Being gay has given me a deeper understanding of what it means to be in the minority and provided a window into the challenges that people in other minority groups deal with every day. It’s made me more empathetic, which has led to a richer life. It’s been tough and uncomfortable at times, but it has given me the confidence to be myself, to follow my own path, and to rise above adversity and bigotry. It’s also given me the skin of a rhinoceros, which comes in handy when you’re the CEO of Apple.

Mobile onboarding

For some apps, namely the ones that need a credit card for payment, I’ve often held off on signing up until I had time to deal with registration, passwords, credit card entry etc.

In recent years, many apps have tried to make this easier with the ability to take a photo of your credit card instead of typing it in. This never worked for me as the numbers on my card are often too faded. 

Yesterday I decided to give Lyft a try. I installed the app and signed up. I love how many/most apps are using SMS to deliver a code vs the old school “check your inbox for a link to confirm you aren’t a robot”. Lyft sends the mobile code as well so step 1 was a breeze. 

Next, payment. I removed my credit card from my wallet and put in on the table. I went to the Lyft payment screen and was ready to type in a bunch of digits. Instead, this is what I saw.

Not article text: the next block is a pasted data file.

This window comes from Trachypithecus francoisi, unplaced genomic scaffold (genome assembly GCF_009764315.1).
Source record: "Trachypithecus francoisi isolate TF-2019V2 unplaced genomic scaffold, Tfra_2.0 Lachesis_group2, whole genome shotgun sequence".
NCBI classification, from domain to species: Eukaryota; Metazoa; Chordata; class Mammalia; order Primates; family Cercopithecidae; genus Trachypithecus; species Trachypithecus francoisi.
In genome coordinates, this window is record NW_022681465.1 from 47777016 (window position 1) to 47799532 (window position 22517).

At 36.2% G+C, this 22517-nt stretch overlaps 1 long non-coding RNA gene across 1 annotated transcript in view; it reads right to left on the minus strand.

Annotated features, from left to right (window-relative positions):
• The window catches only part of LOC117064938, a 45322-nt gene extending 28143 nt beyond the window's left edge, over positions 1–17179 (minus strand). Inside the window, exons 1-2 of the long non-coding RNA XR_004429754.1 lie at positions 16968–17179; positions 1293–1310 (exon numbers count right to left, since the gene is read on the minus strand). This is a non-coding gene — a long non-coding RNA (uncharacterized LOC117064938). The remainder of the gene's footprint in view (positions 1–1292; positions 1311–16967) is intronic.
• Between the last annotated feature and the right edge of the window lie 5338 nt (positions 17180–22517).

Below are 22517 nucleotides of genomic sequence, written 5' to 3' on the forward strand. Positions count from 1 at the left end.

My Apple Pay credentials were already enabled and turned on by default.

Mobile onboarding has changed forever. 


With venture backed startups, its likely the company will need to raise additional capital after a seed or Series A financing. There have been exceptions for sure but that is the most likely outcome, typically be design.

I’ve encouraged founders to work backwards as a method to manage runway. 

One thing I wanted to point out this morning is how often a founder will raise less money in a financing than is available or being offered. They don’t love the amount of dilution happening, they can’t justify a higher valuation so end result less capital to protect ownership. I see it all the time. 

I can’t blame them. It can be jarring to see 15-25% of your equity going into investors hands. 

But in my experience, and in most cases things don’t go as planned. And while I’m proud of our investments with our first three funds having multiple returns, we have seen more than our share of startups that wish they had more runway. I would easily say the majority wish they had more runway. 

I realize this may sound self serving as an investor (e.g. “sell us more of your company”) All I can offer is my opinion and observation after seeing this in 80+ startups in our family of companies and many more companies we haven’t invested in.

Threading the needle rarely works.

I’ll end this post with one more piece of unsolicited advice :)

Raising more money doesn’t mean you have to necessarily deploy it any faster.